A few weeks back I learned that my friends Abi and Harrison Craig were going to be leaving Los Angeles with their family and heading to Kentucky. Harrison has accepted a job working on the Ark Encounter, a Bible-based theme park that is currently in the planning stages. It is being put together by Answers in Genesis, the people known for the Creation Museum in Petersburg, Kentucky.
You may remember Answers in Genesis here on my blog. Last year I told you about an illustration assignment I did for their publication, Answers Magazine (click HERE to see it again). In fact, I believe it was just recently republished in their special 5th anniversary issue.
Well, Harrison wanted a drawing of his family to commemorate this big change in their lives. His kids have only known California, and they are excited about this grand new adventure that they set out on this week. I thought I’d share with you the drawing in it’s three stages: rough sketch, final inked art, and the full-color final piece.
Working from photographs, I worked out the rough drawing with blue pencil on tracing paper. It went through a couple of alterations as per Harrison’s request, then I made a few spacing and size changes with Photoshop on the computer.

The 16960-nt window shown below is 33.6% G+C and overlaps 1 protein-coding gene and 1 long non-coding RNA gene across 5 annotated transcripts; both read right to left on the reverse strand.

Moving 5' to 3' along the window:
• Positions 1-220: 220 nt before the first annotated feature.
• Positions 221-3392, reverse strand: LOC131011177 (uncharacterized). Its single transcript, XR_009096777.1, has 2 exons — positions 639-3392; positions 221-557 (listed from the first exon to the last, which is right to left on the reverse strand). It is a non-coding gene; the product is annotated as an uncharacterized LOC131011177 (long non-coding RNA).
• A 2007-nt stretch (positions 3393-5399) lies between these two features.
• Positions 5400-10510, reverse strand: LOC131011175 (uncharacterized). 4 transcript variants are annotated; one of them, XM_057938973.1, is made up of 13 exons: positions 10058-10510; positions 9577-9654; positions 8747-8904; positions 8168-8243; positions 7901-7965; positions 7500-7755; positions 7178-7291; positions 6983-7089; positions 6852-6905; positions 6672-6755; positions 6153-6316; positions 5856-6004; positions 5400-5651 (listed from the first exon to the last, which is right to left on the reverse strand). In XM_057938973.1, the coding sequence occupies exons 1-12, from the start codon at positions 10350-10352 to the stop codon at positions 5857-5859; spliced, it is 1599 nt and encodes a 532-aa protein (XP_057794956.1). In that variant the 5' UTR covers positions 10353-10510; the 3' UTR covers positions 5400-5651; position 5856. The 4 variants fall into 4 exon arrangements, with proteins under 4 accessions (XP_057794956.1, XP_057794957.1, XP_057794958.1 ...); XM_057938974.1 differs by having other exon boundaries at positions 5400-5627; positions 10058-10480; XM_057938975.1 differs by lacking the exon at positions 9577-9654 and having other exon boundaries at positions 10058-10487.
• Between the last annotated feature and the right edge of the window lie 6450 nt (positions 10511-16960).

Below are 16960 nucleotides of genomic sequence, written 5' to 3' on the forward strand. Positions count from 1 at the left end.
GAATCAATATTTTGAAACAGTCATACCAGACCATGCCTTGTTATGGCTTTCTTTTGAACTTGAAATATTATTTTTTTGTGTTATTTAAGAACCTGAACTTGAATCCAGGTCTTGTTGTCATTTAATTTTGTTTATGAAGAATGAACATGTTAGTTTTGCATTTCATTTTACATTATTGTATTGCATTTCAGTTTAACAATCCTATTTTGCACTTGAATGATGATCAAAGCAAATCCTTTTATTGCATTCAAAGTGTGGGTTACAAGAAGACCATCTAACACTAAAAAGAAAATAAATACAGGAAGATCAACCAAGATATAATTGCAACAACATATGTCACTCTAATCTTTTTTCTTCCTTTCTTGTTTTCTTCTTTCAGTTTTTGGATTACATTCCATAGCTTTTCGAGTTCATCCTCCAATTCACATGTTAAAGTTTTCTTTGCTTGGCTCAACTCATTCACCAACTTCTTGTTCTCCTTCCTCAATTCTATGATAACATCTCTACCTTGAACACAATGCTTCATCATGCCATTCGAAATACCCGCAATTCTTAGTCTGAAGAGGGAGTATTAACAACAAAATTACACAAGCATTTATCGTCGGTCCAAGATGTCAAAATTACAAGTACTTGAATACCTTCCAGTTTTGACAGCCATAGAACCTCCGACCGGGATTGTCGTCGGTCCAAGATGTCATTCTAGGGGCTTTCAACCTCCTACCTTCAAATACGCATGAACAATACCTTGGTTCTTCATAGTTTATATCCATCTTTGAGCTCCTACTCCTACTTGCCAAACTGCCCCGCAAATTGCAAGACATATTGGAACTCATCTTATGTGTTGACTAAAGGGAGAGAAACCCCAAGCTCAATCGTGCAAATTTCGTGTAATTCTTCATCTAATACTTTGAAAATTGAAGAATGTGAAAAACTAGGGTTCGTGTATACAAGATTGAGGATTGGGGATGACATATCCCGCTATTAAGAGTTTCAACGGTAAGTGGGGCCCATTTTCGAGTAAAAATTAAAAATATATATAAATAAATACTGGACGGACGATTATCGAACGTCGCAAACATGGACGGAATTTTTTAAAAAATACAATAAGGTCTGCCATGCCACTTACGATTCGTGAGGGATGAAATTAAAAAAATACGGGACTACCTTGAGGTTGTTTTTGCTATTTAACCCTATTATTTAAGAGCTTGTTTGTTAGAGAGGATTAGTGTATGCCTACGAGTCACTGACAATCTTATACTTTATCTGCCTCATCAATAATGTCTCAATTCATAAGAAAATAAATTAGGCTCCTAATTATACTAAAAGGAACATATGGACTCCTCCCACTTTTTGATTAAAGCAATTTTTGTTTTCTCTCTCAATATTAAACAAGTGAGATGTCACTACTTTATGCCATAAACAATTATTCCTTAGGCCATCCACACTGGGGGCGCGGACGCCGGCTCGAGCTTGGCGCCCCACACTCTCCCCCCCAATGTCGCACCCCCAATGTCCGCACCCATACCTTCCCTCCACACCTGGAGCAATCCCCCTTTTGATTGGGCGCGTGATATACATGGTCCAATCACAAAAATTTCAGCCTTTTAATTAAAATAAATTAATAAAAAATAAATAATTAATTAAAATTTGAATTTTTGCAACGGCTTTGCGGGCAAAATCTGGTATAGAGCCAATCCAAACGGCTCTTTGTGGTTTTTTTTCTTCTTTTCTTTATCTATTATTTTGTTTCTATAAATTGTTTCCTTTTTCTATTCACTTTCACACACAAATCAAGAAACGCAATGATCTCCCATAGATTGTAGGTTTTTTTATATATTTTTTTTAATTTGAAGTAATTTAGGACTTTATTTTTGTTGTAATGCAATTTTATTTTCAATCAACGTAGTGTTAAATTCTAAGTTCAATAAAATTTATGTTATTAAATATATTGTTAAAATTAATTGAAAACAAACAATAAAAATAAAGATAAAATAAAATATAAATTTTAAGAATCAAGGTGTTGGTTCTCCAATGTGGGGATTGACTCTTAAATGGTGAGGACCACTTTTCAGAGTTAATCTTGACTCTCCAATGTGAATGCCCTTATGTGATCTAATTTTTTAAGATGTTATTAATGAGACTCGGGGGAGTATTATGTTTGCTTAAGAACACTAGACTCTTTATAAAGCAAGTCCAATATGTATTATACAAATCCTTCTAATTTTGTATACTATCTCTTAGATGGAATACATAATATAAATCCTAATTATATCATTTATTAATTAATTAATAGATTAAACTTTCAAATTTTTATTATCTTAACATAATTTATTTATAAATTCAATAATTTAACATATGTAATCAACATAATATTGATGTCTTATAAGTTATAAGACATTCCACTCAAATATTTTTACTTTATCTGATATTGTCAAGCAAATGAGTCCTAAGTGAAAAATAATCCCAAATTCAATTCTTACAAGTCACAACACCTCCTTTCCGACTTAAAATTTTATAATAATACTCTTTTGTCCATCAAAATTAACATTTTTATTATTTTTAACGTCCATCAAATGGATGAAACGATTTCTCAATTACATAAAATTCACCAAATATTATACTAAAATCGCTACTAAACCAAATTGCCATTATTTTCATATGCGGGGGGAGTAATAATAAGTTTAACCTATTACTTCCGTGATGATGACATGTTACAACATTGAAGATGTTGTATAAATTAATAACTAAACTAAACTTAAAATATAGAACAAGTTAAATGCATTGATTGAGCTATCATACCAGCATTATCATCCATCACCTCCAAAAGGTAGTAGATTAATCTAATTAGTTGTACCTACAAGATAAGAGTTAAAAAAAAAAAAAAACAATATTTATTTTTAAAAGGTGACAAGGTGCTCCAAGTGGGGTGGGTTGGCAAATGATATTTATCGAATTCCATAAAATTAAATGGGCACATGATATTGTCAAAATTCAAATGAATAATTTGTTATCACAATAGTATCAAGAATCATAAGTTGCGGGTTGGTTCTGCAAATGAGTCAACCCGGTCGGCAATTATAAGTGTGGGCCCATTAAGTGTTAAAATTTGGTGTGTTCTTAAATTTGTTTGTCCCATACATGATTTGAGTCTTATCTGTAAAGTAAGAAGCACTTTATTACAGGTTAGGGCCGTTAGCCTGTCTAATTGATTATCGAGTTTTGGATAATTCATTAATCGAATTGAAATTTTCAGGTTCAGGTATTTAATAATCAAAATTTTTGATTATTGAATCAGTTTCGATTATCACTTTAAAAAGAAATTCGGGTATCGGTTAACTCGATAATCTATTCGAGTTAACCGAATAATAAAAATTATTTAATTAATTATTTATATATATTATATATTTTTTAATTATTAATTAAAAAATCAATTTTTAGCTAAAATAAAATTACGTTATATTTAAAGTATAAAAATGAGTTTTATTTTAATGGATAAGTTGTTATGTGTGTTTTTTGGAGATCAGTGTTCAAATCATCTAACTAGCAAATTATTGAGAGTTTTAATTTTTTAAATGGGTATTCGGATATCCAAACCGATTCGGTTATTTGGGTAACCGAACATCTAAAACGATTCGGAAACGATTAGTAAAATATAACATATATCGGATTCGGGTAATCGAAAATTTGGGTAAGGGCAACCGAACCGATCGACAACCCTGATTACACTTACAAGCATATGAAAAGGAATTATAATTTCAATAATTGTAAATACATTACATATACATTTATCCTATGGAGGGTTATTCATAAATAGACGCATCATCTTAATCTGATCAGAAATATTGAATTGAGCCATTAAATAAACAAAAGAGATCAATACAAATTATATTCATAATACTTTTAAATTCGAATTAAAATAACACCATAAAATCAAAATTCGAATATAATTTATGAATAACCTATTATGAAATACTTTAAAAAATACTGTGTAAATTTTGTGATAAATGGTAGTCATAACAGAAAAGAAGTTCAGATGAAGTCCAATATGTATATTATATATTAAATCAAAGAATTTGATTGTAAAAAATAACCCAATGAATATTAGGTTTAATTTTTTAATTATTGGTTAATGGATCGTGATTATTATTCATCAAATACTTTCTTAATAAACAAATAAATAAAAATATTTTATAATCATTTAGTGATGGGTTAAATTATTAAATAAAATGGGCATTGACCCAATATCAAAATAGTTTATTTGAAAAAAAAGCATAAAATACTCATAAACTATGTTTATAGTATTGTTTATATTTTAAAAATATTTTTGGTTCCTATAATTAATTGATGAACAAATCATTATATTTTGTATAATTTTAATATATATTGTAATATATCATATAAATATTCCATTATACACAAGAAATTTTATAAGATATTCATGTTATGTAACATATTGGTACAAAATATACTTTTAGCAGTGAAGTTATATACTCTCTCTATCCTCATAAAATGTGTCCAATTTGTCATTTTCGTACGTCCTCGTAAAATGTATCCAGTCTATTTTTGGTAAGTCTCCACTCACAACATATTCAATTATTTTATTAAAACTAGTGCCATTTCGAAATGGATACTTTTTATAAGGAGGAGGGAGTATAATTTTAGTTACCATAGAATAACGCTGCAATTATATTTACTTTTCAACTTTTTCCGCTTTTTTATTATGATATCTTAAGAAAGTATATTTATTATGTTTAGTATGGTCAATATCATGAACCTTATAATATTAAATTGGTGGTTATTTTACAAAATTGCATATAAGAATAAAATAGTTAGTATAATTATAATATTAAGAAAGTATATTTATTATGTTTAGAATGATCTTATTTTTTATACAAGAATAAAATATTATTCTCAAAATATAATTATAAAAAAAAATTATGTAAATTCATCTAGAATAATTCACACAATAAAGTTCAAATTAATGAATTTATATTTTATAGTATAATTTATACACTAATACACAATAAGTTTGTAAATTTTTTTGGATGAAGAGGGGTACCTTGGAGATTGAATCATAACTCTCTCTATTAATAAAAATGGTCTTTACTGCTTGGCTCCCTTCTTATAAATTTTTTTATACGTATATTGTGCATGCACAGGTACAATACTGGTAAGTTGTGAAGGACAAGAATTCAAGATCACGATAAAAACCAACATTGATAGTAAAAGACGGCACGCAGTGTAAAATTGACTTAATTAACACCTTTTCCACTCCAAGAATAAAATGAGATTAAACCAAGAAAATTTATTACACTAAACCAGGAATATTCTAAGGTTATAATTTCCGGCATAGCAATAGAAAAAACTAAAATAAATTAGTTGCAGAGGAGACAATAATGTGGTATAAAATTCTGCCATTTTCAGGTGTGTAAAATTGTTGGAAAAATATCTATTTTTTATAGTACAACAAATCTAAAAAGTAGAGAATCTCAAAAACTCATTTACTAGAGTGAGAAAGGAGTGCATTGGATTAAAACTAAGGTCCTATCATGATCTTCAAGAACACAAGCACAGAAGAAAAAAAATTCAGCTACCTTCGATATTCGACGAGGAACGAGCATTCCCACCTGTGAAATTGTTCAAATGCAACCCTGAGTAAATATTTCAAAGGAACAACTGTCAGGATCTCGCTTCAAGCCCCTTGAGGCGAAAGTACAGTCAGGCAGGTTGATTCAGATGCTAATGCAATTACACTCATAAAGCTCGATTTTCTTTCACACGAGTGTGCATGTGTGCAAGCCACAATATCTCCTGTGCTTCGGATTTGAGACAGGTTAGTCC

You may notice some details like Noah’s ark on the pennant since they are going to work on the Ark Encounter. And if you noticed a chicken in the van, that’s because while the Craigs lived here in L.A., they had a chicken coop providing them with plenty of fresh eggs daily. Originally I had thought to add some chickens chasing the van, but then the idea of leaving palms for pines came to me and seemed like a better idea. So, one chicken made it into the van, although I don’t believe the same could be said about the real life chickens. Well, leastwise not sitting next to the bellies of those boys. (cough cough)
The next step was to print the blue lines out on a piece of 14×11 paper, and using a piece of graphite paper (similar to carbon paper but using pencil lead instead) under the print, I traced the drawing down onto a nice clean sheet of Bristol board. It was on this piece of Bristol that I hand-inked the art using a Pentel brush pen (a most excellent tool I don’t know how I ever lived without) and Prismacolor black tech pens.
Then, it was time to color. Scanning the art into the computer, the color was added in Photoshop. I chose to keep things fairly flat, only really shading the skin tones of the people. The grass and van have some gradations, but by focusing the shading on the skin tones, it draws attention to the characters rather than to the environment.
Well, there you have it. The A to Cs of a cartoony caricature drawing of one swell family.